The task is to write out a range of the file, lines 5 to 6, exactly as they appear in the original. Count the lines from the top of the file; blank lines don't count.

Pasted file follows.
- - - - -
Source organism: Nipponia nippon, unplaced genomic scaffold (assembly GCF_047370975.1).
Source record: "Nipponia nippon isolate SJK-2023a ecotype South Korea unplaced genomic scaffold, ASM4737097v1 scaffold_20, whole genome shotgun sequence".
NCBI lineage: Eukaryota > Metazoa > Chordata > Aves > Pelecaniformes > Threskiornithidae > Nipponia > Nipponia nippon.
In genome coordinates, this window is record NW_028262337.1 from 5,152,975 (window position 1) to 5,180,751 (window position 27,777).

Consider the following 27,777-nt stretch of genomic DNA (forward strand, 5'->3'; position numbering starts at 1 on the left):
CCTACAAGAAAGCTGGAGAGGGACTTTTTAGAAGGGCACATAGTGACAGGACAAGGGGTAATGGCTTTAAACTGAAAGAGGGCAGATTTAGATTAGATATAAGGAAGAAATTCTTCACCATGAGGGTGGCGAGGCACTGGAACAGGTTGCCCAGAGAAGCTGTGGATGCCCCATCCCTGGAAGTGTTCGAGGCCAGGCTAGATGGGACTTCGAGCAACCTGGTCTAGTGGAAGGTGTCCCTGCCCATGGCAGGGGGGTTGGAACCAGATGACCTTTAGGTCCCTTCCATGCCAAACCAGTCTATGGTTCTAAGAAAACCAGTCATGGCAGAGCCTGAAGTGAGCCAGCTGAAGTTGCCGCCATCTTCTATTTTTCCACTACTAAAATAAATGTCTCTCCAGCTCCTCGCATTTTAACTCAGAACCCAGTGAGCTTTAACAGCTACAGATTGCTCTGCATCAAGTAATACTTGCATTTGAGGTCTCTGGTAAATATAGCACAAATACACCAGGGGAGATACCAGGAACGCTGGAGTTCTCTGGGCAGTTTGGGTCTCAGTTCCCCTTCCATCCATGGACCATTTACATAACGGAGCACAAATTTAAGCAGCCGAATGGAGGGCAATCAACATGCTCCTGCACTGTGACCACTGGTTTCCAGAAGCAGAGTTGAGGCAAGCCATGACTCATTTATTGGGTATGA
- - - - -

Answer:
Consider the following 27,777-nt stretch of genomic DNA (forward strand, 5'->3'; position numbering starts at 1 on the left):
CCTACAAGAAAGCTGGAGAGGGACTTTTTAGAAGGGCACATAGTGACAGGACAAGGGGTAATGGCTTTAAACTGAAAGAGGGCAGATTTAGATTAGATATAAGGAAGAAATTCTTCACCATGAGGGTGGCGAGGCACTGGAACAGGTTGCCCAGAGAAGCTGTGGATGCCCCATCCCTGGAAGTGTTCGAGGCCAGGCTAGATGGGACTTCGAGCAACCTGGTCTAGTGGAAGGTGTCCCTGCCCATGGCAGGGGGGTTGGAACCAGATGACCTTTAGGTCCCTTCCATGCCAAACCAGTCTATGGTTCTAAGAAAACCAGTCATGGCAGAGCCTGAAGTGAGCCAGCTGAAGTTGCCGCCATCTTCTATTTTTCCACTACTAAAATAAATGTCTCTCCAGCTCCTCGCATTTTAACTCAGAACCCAGTGAGCTTTAACAGCTACAGATTGCTCTGCATCAAGTAATACTTGCATTTGAGGTCTCTGGTAAATATAGCACAAATACACCAGGGGAGATACCAGGAACGCTGGAGTTCTCTGGGCAGTTTGGGTCTCAGTTCCCCTTCCATCCATGGACCATTTACATAACGGAGCACAAATTTAAGCAGCCGAATGGAGGGCAATCAACATGCTCCTGCACTGTGACCACTGGTTTCCAGAAGCAGAGTTGAGGCAAGCCATGACTCATTTATTGGGTATGA